Experts warn of the growing overmedicalization of death and call for a radical overhaul of society

Globally, health and social systems are failing to provide adequate and compassionate care to dying people and their families. Millions of people suffer unnecessarily due to the current emphasis on aggressive treatments to prolong life, global disparities in access to palliative care, and high costs of end-of-life care. The Commission recommends a compassionate community model where communities and families collaborate with health and social services for the dying. As a result of the COVID-19 pandemic, many people have died alone, communicating with family only through digital means.

Over the past 60 years, health systems have taken responsibility for dying. Most end-of-life care is provided in hospitals in the UK. Health care has alienated families and communities. People are more dependent on health systems because of this loss. Despite this, discussions of death and dying are often complex and stressful.

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The Commission sets out five principles of a new vision of death and agony:

1. To live healthier lives and die more fairly, we must address the social determinants of death, dying and bereavement.

2. Relationships based on connection and compassion are prioritized and placed at the heart of the care and support of people who are dying or grieving.

3. Professionals need to be included in care networks for the dying, care and bereavement.

4. Conversations and stories about everyday dying, dying and bereavement can help spark wider public debate and action.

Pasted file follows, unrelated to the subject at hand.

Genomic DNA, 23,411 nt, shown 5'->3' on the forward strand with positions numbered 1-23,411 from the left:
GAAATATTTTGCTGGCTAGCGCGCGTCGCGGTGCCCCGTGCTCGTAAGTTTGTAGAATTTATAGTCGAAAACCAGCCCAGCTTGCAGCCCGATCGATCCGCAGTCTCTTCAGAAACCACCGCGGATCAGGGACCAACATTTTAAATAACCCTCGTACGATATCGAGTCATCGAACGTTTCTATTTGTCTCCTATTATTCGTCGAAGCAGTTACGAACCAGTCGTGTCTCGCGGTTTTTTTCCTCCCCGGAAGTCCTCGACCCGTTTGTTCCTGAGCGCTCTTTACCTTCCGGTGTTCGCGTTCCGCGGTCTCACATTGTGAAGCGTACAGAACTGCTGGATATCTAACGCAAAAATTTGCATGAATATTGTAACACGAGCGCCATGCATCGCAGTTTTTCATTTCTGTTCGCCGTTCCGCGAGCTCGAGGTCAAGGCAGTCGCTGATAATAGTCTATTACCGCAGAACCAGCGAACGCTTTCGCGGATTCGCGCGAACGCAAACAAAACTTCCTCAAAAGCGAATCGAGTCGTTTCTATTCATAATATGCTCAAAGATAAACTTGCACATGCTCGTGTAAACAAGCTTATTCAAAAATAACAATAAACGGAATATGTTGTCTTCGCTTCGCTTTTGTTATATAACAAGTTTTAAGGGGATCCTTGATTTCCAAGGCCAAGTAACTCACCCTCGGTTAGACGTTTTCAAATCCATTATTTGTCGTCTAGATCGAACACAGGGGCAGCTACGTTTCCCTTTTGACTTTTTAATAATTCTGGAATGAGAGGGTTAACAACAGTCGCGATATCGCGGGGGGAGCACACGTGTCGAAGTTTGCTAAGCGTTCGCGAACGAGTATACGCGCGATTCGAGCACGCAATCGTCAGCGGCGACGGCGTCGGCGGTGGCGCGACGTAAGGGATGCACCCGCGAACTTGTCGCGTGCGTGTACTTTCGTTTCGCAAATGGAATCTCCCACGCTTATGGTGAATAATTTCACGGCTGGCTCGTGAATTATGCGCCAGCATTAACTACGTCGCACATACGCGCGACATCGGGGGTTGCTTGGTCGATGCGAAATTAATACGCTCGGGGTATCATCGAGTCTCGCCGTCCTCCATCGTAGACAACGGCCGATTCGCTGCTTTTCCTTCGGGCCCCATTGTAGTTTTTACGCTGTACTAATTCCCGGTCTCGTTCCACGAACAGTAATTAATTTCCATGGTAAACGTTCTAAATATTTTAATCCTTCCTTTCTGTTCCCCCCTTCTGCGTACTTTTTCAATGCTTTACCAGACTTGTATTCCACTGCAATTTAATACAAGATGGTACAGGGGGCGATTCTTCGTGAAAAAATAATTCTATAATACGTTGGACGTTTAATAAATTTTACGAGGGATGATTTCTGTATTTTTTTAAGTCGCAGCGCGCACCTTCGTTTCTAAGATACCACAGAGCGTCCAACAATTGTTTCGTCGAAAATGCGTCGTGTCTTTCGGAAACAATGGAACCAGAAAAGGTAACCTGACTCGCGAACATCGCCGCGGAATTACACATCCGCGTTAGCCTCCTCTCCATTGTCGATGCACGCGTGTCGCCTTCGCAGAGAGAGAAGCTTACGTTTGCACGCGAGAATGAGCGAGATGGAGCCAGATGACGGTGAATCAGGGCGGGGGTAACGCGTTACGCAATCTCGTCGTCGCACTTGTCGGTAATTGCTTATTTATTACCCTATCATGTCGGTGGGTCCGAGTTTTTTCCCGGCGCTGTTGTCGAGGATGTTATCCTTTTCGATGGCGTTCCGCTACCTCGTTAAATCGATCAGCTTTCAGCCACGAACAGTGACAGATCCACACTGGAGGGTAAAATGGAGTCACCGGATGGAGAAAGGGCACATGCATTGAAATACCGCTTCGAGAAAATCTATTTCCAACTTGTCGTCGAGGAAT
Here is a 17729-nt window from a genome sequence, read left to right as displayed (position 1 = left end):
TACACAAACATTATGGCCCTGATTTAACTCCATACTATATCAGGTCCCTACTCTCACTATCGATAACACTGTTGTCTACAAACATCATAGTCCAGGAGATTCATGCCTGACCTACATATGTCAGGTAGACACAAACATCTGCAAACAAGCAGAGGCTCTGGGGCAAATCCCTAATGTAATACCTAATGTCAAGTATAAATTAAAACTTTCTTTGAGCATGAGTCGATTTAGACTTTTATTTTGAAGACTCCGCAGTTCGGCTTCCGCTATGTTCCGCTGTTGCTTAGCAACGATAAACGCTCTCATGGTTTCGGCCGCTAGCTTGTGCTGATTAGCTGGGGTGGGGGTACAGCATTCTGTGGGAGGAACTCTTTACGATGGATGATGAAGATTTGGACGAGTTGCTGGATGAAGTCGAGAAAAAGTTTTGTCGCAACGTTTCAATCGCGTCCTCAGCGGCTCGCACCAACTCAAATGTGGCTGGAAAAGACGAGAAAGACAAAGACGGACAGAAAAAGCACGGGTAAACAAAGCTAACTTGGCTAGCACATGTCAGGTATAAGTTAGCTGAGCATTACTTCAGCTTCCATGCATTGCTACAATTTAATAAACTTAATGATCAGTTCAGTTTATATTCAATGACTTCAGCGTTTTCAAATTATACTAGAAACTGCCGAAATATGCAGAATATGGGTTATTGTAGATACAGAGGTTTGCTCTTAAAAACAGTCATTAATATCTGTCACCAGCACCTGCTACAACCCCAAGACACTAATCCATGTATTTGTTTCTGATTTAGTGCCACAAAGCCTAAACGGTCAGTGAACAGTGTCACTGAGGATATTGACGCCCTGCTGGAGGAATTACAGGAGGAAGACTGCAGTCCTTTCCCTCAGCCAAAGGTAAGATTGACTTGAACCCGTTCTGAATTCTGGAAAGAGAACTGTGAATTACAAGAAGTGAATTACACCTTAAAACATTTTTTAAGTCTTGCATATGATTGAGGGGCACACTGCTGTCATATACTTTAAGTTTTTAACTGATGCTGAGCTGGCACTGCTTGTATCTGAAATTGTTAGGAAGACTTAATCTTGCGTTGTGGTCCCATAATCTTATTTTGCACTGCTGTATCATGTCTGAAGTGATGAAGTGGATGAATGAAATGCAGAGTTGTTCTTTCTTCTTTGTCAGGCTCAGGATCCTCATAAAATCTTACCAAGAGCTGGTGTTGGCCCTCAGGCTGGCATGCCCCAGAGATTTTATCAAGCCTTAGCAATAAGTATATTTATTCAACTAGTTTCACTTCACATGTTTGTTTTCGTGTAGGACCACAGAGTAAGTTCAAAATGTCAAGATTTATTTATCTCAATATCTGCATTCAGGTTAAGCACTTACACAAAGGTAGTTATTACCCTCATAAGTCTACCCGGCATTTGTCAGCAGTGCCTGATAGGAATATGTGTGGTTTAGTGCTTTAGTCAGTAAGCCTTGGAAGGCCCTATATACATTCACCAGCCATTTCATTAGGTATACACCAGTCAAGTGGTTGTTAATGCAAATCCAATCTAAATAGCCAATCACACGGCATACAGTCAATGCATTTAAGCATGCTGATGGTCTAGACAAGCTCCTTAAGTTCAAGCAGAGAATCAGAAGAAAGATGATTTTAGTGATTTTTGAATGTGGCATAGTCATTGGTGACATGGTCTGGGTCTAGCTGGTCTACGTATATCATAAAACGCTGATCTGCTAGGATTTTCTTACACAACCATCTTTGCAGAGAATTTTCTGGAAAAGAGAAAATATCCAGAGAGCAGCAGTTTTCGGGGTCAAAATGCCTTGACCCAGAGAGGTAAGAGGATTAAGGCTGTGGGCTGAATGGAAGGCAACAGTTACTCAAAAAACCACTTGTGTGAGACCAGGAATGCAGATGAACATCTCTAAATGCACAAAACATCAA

5. Death must be recognized as having a value. “Without death, every birth would be a tragedy.”

To achieve the widespread changes needed, the Commission makes key recommendations for policy makers, health and social care systems, civil society and communities, including:

  • Education about death, dying and end-of-life care should be essential for people at the end of life, their families and health and social care professionals.
  • Increasing access to end-of-life pain relief must be a global priority, and the management of suffering must accompany life extension as a research and healthcare priority.
  • Conversations and stories about everyday dying, dying and grieving should be encouraged.
  • Care networks should lead support for dying, caring and bereaved people.
  • Patients and their families should be provided with clear information about the uncertainties as well as the potential benefits, risks and harms of interventions in life-threatening diseases to enable more informed decisions.
  • Governments should create and promote policies to support informal carers and paid compassionate or bereavement leave in all countries.

Source: The Lancet

About Anne Wurtsbach

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